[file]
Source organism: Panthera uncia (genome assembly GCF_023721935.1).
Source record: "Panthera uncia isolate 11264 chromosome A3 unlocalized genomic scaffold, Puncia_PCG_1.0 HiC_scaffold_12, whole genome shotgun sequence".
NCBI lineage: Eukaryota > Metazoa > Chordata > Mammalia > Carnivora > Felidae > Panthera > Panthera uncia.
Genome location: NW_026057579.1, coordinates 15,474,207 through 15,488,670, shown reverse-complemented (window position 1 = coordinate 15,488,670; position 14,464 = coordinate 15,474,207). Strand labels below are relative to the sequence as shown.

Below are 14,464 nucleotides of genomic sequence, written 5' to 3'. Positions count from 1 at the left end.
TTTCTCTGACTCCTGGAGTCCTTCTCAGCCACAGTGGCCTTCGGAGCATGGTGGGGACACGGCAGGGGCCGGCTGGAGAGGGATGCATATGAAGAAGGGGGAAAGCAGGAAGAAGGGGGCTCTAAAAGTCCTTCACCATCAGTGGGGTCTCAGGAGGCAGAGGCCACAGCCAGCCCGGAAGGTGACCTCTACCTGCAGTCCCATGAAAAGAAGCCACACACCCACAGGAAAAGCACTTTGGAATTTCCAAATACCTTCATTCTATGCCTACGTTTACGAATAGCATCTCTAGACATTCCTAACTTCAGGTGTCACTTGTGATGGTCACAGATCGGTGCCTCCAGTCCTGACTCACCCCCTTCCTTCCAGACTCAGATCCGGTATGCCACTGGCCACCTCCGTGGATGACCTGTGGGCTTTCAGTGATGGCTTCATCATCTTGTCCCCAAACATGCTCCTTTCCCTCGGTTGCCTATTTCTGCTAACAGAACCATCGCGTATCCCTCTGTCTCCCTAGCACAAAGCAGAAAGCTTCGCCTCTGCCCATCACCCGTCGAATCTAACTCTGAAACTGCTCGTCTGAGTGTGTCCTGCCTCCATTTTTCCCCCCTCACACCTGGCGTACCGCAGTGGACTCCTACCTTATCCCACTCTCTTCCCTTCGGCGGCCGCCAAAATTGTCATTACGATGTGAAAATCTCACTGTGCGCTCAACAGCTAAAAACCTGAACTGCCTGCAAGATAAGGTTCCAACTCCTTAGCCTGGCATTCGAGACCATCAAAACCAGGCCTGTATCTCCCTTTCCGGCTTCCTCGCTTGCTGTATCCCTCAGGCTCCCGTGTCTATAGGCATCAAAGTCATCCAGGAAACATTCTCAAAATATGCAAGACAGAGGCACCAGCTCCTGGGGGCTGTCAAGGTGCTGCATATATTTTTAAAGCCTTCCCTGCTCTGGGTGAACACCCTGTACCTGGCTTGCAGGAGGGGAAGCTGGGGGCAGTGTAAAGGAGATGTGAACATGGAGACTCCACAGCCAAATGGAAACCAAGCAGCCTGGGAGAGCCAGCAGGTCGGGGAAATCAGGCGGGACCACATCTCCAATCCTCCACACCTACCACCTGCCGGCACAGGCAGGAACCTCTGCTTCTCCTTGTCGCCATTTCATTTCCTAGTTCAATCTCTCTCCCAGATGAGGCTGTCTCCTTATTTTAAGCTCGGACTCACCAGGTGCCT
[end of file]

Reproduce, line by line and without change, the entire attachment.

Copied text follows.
Source organism: Panthera uncia (genome assembly GCF_023721935.1).
Source record: "Panthera uncia isolate 11264 chromosome A3 unlocalized genomic scaffold, Puncia_PCG_1.0 HiC_scaffold_12, whole genome shotgun sequence".
NCBI lineage: Eukaryota > Metazoa > Chordata > Mammalia > Carnivora > Felidae > Panthera > Panthera uncia.
Genome location: NW_026057579.1, coordinates 15,474,207 through 15,488,670, shown reverse-complemented (window position 1 = coordinate 15,488,670; position 14,464 = coordinate 15,474,207). Strand labels below are relative to the sequence as shown.

Below are 14,464 nucleotides of genomic sequence, written 5' to 3'. Positions count from 1 at the left end.
TTTCTCTGACTCCTGGAGTCCTTCTCAGCCACAGTGGCCTTCGGAGCATGGTGGGGACACGGCAGGGGCCGGCTGGAGAGGGATGCATATGAAGAAGGGGGAAAGCAGGAAGAAGGGGGCTCTAAAAGTCCTTCACCATCAGTGGGGTCTCAGGAGGCAGAGGCCACAGCCAGCCCGGAAGGTGACCTCTACCTGCAGTCCCATGAAAAGAAGCCACACACCCACAGGAAAAGCACTTTGGAATTTCCAAATACCTTCATTCTATGCCTACGTTTACGAATAGCATCTCTAGACATTCCTAACTTCAGGTGTCACTTGTGATGGTCACAGATCGGTGCCTCCAGTCCTGACTCACCCCCTTCCTTCCAGACTCAGATCCGGTATGCCACTGGCCACCTCCGTGGATGACCTGTGGGCTTTCAGTGATGGCTTCATCATCTTGTCCCCAAACATGCTCCTTTCCCTCGGTTGCCTATTTCTGCTAACAGAACCATCGCGTATCCCTCTGTCTCCCTAGCACAAAGCAGAAAGCTTCGCCTCTGCCCATCACCCGTCGAATCTAACTCTGAAACTGCTCGTCTGAGTGTGTCCTGCCTCCATTTTTCCCCCCTCACACCTGGCGTACCGCAGTGGACTCCTACCTTATCCCACTCTCTTCCCTTCGGCGGCCGCCAAAATTGTCATTACGATGTGAAAATCTCACTGTGCGCTCAACAGCTAAAAACCTGAACTGCCTGCAAGATAAGGTTCCAACTCCTTAGCCTGGCATTCGAGACCATCAAAACCAGGCCTGTATCTCCCTTTCCGGCTTCCTCGCTTGCTGTATCCCTCAGGCTCCCGTGTCTATAGGCATCAAAGTCATCCAGGAAACATTCTCAAAATATGCAAGACAGAGGCACCAGCTCCTGGGGGCTGTCAAGGTGCTGCATATATTTTTAAAGCCTTCCCTGCTCTGGGTGAACACCCTGTACCTGGCTTGCAGGAGGGGAAGCTGGGGGCAGTGTAAAGGAGATGTGAACATGGAGACTCCACAGCCAAATGGAAACCAAGCAGCCTGGGAGAGCCAGCAGGTCGGGGAAATCAGGCGGGACCACATCTCCAATCCTCCACACCTACCACCTGCCGGCACAGGCAGGAACCTCTGCTTCTCCTTGTCGCCATTTCATTTCCTAGTTCAATCTCTCTCCCAGATGAGGCTGTCTCCTTATTTTAAGCTCGGACTCACCAGGTGCCT